In Search of Another Earth: Part Two
In a three-part series, MIT News explores MIT researchers’ roles in the quest to find an Earth twin and the effort to make sense of the 500 exoplanets that have been discovered since 1995. Part Two: By studying how massive planets may have formed, an MIT astrophysicist set the stage for studying smaller, more Earthlike planets.
Part Two: Learning from Hot Jupiters
(Originally published by the Massachusetts Institute of Technology)
December 15, 2010
IN SEARCH OF ANOTHER EARTH
For some researchers, studying the exoplanets that have been discovered to date is just as critical as finding an Earth twin. Even though these planets are too hot to host life, they feature intriguing traits that the planets in our own solar system don’t. For instance, some have orbits that go in the opposite direction of the rotation of their host star. The benefit of studying these characteristics is twofold for astronomers. First, it helps them gain a better understanding of planet formation. This could help them locate Earth candidates and then probe those planets’ atmospheres for clues of life. Second, studying larger exoplanets enables researchers to create and refine the tools of exoplanetary research — tools that will help find and confirm the first Earth twin.
Joshua Winn, an assistant professor in MIT’s Department of Physics and a researcher for the MIT Kavli Institute for Astrophysics and Space Research, has been studying 'hot Jupiters' for six years. (Photo: Patrick Gillooly)
Joshua Winn, an assistant professor in MIT’s Department of Physics and a researcher for the MIT Kavli Institute for Astrophysics and Space Research, is involved in both endeavors. Not only is he part of the MIT team that is designing the Transiting Exoplanet Survey Satellite to search for rocky planets in the habitable zone of their host star, but he also studies “hot Jupiters,” or exoplanets that are about the size of Jupiter (318 times the mass of Earth). Although hot Jupiters are relatively easy to detect because of their size, they are located so close to their host stars that they are too hot to support life. Even so, Winn’s ongoing research of these planets has yielded valuable results that may apply to the formation of all exoplanets, including smaller, cooler ones.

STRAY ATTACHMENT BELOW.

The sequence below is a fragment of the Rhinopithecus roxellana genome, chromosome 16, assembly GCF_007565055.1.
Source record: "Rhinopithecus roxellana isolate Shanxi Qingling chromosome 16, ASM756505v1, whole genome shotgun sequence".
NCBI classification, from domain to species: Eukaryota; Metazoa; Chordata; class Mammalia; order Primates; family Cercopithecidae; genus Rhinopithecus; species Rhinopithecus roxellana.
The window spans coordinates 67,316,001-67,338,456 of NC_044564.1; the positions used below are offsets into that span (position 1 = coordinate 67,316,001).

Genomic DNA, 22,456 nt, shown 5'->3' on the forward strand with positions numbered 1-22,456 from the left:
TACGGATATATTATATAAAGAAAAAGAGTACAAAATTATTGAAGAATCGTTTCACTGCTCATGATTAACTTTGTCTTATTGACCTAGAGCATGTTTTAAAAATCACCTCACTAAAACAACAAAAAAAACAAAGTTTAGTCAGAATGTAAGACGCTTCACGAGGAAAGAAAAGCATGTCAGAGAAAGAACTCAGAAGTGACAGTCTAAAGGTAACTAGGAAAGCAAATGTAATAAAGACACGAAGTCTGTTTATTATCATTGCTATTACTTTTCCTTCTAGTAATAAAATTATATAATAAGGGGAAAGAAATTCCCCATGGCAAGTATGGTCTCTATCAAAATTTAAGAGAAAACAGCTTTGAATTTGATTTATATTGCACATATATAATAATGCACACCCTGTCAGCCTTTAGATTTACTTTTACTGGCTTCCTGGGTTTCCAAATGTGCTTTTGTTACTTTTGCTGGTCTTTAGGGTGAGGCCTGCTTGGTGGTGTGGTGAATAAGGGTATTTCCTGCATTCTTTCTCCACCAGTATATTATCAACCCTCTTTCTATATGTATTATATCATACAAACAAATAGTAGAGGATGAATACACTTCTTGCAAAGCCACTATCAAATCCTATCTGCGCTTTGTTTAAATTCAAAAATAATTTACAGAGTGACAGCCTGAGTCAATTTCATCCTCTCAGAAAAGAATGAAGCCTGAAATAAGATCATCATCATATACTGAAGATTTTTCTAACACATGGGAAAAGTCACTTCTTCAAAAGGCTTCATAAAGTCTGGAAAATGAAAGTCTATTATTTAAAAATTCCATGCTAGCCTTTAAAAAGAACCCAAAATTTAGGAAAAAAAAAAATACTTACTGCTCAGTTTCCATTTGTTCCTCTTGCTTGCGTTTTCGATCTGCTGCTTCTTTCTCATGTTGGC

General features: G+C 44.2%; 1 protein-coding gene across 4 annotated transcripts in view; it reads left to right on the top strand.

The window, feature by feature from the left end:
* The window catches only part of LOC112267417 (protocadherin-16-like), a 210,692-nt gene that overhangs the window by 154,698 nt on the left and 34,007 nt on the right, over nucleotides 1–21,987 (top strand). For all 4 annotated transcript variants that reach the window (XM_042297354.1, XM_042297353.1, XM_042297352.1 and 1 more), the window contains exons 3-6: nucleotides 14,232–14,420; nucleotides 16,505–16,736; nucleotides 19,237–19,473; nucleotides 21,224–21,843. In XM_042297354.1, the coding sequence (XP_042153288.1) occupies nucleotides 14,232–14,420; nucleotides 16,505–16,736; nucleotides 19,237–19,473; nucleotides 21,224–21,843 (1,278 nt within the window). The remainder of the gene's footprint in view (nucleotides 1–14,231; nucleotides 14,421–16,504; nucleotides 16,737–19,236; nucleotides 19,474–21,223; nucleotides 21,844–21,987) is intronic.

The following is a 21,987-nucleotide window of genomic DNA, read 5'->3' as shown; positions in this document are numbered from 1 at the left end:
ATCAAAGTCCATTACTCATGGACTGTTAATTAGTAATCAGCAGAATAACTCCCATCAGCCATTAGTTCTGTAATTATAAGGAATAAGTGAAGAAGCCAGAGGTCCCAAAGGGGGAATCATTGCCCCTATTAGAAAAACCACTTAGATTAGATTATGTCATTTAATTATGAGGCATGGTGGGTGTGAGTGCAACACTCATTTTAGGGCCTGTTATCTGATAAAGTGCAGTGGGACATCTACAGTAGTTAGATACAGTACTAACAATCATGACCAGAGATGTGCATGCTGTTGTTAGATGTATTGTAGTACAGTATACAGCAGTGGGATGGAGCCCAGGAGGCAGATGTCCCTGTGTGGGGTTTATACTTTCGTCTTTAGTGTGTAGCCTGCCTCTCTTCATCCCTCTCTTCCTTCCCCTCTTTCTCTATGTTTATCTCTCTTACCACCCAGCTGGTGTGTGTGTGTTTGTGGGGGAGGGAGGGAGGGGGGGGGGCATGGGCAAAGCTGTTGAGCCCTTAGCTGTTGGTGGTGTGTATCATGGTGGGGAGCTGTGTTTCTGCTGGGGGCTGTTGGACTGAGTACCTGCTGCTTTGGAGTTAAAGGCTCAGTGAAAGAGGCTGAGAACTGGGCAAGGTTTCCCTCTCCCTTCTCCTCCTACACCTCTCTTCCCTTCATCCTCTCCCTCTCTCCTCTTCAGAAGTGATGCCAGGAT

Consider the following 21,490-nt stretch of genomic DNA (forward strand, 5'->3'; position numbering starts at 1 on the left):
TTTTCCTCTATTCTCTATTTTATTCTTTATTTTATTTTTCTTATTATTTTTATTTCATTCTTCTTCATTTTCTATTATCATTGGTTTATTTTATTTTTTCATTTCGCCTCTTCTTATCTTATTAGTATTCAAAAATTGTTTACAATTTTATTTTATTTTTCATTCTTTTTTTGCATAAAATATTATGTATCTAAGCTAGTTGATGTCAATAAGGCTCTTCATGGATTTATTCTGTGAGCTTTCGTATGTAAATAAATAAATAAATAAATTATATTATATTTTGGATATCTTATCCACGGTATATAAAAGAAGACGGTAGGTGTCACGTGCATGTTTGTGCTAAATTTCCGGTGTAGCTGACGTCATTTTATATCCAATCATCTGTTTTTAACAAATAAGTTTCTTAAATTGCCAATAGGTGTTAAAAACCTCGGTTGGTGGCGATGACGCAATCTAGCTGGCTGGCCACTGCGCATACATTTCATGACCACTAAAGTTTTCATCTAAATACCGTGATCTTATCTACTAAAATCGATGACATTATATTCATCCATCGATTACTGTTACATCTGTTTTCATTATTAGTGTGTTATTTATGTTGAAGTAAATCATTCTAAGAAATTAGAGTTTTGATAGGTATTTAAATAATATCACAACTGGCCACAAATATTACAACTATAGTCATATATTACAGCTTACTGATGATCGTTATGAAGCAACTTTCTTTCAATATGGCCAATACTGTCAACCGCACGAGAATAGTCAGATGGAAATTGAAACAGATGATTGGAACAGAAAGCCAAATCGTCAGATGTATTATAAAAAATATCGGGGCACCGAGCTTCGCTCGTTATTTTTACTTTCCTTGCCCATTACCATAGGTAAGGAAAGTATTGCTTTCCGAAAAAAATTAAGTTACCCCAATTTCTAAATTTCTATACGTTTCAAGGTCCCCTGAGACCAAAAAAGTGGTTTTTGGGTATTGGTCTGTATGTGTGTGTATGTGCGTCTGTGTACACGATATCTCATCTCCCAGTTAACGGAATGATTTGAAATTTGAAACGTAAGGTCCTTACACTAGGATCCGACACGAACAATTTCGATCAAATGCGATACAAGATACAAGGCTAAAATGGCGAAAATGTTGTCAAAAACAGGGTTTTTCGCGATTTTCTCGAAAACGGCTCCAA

“We want to figure out where Earths come from, and that means figuring out the main processes in planet formation,” explains Winn, who has been studying hot Jupiters for six years. By figuring out how these planets have evolved over time, he says, researchers could eventually develop a “better theory” of planet formation that would help them identify the kinds of stars that are most likely harboring potential Earth twins. This could also help them understand how the atmospheres of these planets developed.
When scientists began discovering massive planets, including hot Jupiters, in the mid-1990s, those planets didn’t look anything like the planets in our own solar system. Not only do hot Jupiters orbit extremely close to their host stars (about 10 times closer than Mercury is to the sun in the solar system), but many also have highly elliptical (oval-like) orbits, unlike the solar-system planets, which have circular orbits.
The solar-system planets are well-aligned and prograde, meaning their orbital motion is the same as the rotation of their parent star. Scientists believe that these features are clues that the solar-system planets formed from the same disk of gas and dust as their parent star. For years, they assumed that planets in other systems followed the same pattern.
But in 2009, it was discovered that hot Jupiters don’t necessarily align with the rotation of their stars, which suggests that they may have formed differently. To uncover clues about how such exoplanets formed, Winn uses ground-based telescopes and other instruments to measure changes in both the brightness and the wavelengths of starlight that are observed as the planet transits, or passes in front of, its host star. These methods provide estimates of a planet’s size, and can also reveal features of a planet’s orbit thanks to the Doppler-shift phenomenon that creates subtle color changes in the wavelengths emitted in starlight.